Argentina: Going It Alone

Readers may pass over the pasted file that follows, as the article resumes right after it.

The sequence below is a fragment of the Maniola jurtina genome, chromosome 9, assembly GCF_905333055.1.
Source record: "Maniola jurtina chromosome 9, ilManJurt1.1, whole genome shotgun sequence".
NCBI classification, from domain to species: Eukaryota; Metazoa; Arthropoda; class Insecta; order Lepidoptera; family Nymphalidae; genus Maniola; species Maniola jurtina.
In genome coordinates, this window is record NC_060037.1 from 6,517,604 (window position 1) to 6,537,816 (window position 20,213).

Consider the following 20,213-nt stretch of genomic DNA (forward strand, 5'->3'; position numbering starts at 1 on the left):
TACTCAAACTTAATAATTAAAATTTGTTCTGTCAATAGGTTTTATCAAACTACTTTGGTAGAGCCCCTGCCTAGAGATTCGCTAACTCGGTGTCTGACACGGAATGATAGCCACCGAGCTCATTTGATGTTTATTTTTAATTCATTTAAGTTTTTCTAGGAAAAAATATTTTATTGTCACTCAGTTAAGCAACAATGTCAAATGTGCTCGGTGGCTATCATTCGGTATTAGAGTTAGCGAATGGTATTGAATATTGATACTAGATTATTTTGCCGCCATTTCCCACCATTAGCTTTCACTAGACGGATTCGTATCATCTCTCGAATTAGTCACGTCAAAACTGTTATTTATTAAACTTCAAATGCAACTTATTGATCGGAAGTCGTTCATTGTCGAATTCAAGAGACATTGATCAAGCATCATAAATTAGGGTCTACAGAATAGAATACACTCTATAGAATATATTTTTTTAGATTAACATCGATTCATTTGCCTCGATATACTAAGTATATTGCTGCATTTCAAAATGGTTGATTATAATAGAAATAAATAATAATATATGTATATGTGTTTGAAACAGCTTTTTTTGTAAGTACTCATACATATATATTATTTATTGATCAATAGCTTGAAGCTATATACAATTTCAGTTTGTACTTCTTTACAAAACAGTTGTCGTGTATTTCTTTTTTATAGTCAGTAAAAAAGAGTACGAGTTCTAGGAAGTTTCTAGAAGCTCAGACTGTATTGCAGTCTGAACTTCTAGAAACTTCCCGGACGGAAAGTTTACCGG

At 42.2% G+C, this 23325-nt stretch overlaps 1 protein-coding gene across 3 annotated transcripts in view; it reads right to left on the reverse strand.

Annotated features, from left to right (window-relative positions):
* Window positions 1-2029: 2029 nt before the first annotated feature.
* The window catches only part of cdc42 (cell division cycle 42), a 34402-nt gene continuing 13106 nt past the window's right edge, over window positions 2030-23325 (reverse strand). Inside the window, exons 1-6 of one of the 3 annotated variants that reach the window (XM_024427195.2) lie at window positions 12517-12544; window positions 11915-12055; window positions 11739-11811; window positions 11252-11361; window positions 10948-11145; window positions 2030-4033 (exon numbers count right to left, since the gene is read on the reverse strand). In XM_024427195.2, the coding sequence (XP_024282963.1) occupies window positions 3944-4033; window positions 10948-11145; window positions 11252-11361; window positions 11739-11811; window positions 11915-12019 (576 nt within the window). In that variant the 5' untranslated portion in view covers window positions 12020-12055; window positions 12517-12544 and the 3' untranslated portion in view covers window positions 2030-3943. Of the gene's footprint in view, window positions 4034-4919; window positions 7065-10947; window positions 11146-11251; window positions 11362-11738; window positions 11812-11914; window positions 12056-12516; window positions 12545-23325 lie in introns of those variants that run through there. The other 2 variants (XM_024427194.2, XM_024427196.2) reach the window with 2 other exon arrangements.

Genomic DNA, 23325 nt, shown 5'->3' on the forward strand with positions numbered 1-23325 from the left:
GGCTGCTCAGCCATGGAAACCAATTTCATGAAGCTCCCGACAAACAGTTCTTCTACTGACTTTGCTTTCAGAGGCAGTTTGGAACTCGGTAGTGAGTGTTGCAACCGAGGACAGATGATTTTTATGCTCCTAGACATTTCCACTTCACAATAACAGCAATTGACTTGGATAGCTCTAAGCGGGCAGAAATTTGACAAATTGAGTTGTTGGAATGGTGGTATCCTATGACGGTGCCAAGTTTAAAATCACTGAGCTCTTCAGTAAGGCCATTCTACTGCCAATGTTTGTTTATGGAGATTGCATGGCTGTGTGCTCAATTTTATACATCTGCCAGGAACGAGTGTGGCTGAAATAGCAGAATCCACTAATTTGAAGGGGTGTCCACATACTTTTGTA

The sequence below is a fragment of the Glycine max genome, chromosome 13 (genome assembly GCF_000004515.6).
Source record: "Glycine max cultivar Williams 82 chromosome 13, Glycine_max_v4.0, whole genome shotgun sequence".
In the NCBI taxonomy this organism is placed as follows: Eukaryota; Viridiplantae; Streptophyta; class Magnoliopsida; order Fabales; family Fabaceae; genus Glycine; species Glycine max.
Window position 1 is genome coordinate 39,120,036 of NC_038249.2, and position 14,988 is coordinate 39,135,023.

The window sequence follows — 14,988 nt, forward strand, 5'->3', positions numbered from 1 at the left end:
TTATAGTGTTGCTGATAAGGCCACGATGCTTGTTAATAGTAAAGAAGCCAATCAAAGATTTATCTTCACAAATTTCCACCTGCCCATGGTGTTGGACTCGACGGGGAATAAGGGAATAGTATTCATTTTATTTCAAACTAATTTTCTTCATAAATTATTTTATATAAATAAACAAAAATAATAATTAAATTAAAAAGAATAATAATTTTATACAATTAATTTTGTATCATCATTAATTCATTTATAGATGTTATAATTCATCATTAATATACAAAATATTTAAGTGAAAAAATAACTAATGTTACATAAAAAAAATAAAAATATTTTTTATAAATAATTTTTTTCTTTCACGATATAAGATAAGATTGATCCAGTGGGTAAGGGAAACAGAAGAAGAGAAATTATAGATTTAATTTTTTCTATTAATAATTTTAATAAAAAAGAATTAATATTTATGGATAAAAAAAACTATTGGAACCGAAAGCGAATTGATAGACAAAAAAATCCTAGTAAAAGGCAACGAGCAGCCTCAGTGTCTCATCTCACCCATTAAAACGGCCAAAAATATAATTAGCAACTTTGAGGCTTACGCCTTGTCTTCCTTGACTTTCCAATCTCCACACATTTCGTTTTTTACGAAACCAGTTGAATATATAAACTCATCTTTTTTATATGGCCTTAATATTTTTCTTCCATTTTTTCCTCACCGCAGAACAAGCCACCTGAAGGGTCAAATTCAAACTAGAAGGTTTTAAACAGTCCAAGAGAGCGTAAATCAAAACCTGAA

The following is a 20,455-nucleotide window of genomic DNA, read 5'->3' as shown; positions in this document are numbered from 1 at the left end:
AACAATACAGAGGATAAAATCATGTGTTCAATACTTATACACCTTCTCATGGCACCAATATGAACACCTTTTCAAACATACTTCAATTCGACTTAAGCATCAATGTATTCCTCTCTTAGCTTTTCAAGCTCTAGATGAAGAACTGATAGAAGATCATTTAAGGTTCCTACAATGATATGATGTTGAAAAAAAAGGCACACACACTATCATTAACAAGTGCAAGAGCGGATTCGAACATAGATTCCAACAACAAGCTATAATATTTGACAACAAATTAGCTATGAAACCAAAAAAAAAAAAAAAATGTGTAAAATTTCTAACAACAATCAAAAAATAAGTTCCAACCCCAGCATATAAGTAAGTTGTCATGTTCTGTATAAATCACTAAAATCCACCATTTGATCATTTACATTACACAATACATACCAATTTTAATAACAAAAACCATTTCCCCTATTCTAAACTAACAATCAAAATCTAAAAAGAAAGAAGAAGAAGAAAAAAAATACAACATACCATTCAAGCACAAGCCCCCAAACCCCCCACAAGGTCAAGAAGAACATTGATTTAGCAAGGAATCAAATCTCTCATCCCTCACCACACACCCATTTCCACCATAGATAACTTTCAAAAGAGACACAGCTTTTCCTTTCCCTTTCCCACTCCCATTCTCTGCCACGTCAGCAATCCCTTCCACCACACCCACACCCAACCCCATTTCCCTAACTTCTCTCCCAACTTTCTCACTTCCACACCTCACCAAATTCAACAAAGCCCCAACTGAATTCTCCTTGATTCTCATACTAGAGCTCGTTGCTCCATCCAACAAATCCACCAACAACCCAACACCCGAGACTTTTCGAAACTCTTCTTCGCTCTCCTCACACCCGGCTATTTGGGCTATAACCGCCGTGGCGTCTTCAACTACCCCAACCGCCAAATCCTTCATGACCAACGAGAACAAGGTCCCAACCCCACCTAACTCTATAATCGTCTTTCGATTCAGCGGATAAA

When President Arturo Illia took office 18 months ago, Argentina was in the grip of a severe, two-year recession. Deciding that the cure was increased investment in basic industry, Illia boosted the money supply 61%, curbed all but essential imports and introduced tight exchange regulations aimed at halting the flight of capital. He was partially successful. After two straight years in which G.N.P. had declined an average 4.6%, the government reported that output in 1964 rose 8.2%. In the process, however, wages and living costs both shot up 30%, while meat, grain and wool exporters began complaining that high...

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